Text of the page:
I feel that everything in our Universe operates on a certain frequency. Innately we can feel whether it is a frequency that takes something away from us or adds something to us. My experience has been that every time I play music the way I want to hear it, it leaves me refreshed and in the moment. And when that occurs it is just as good as any meditation. I know that meditation is healing so that only leads me to believe that playing music that raises me up is definitely healing. Music has always been there for me. It helps me work through trials in life. It helps me feel what words can’t express. Especially since learning to play lead guitar, it goes to another level for me. Words are nothing compared to the emotion that a guitar can evoke and bring out of me. I went through a challenging health experience for the last 5 years….including during the time that I was making my album and it was music that has always kept me going. This health journey had to happen as my learning experience to persevere and be strong and I am healing through the power of music, through kundalini yoga and through a vegan diet. They all play a role in being healthy as a whole.
What are the moments that keep bringing you backing you to music?
The biggest thing I can tell you that brings me back is the goose bumps that I get when the music and my lead guitar fit seamlessly together as a beautiful melody. We all have good days and off days. So I keep coming back to experience the good days. And of course there are those times when songs just come spilling out with reckless abandon and they are finished in a flash! I also just get so much joy from being up onstage and creating something in the live moment that will never happen again. Especially with my one woman band….you never know what will happen and even if there are mistakes that might happen…..it’s all in the way you recover and that’s exciting for me to see how quickly I can recover. It’s like a game.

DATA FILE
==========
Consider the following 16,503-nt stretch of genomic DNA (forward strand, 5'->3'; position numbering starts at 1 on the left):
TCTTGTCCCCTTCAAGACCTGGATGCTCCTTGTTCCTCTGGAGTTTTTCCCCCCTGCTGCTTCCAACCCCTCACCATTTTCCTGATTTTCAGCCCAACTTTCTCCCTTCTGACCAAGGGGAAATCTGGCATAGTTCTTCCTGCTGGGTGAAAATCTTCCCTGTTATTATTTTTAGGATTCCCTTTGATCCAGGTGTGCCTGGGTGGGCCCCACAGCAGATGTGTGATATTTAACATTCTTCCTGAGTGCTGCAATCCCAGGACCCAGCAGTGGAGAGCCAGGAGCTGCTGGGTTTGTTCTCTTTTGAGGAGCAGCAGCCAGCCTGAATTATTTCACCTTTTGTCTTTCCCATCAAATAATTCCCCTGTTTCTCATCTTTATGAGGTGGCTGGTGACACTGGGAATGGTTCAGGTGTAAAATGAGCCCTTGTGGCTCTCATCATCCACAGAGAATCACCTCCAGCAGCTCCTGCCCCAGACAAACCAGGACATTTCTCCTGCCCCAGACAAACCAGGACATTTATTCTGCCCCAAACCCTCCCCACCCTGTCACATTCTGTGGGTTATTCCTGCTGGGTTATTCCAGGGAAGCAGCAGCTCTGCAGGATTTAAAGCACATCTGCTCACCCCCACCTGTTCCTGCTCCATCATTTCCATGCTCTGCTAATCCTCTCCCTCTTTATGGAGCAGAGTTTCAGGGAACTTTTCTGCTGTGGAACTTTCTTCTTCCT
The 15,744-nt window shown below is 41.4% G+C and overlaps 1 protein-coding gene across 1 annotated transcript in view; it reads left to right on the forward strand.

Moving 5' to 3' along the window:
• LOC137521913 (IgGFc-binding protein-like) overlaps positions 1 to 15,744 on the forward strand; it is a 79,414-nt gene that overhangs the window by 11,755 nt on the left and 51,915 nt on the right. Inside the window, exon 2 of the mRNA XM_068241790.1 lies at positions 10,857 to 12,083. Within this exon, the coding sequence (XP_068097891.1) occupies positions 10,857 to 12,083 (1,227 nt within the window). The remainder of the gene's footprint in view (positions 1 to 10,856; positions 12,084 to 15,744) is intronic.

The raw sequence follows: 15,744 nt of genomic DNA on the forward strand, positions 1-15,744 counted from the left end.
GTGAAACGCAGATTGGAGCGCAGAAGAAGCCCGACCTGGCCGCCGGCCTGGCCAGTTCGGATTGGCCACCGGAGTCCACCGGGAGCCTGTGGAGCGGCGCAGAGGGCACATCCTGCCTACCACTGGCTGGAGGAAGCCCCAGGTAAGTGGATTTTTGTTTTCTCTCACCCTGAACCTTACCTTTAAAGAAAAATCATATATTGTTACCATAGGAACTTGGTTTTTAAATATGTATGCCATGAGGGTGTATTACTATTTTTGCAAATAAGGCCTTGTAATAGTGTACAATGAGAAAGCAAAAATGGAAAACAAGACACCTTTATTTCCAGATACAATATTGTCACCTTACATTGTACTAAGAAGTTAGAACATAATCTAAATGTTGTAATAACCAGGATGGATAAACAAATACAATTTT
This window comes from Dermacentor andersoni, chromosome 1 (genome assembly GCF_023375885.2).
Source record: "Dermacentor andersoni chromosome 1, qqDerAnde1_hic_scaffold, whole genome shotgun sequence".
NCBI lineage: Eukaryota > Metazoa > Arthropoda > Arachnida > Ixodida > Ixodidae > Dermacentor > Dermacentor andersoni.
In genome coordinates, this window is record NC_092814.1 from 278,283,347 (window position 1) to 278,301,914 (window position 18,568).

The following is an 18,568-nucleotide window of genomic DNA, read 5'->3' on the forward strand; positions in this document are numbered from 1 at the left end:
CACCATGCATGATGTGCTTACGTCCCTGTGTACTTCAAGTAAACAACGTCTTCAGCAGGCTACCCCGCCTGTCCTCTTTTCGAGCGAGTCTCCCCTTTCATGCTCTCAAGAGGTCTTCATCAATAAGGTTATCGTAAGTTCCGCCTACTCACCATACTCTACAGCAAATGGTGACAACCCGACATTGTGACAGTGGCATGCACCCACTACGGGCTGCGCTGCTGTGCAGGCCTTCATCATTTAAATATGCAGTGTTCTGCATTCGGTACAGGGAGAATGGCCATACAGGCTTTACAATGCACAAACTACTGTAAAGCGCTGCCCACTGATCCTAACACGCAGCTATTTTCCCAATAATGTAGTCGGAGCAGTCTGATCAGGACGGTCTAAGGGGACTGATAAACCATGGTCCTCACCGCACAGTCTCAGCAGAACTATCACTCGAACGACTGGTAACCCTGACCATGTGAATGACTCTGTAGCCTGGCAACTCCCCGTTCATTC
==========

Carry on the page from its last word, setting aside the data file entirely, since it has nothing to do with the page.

Obviously you have a very personal connection with music. It seems to be strongly intertwined with your passion for life. Where do you find your inspiration when writing new material?
I feel like my interests are wide and I appreciate creations in life no matter what form they take. So I get inspiration from seeing other people be creative. I also get inspiration from the Spiritual Realm and from things that I am introduced to because of my search in natural healing. I absolutely love Kundalini yoga for helping me heal old blockages and opening up creative channels. I am inspired by Nature and fresh fruits and vegetables that you cannot deny are like a piece of art in themselves. Might sound a little out there but it’s all about energy and if you put a piece of watermelon in front of me and a piece of bread in front of me, I know that eating the watermelon will give me such a different positive experience than if I eat the bread that is not “living”. I also find inspiration from the things that I feel I need to work through that will help me forgive and let go.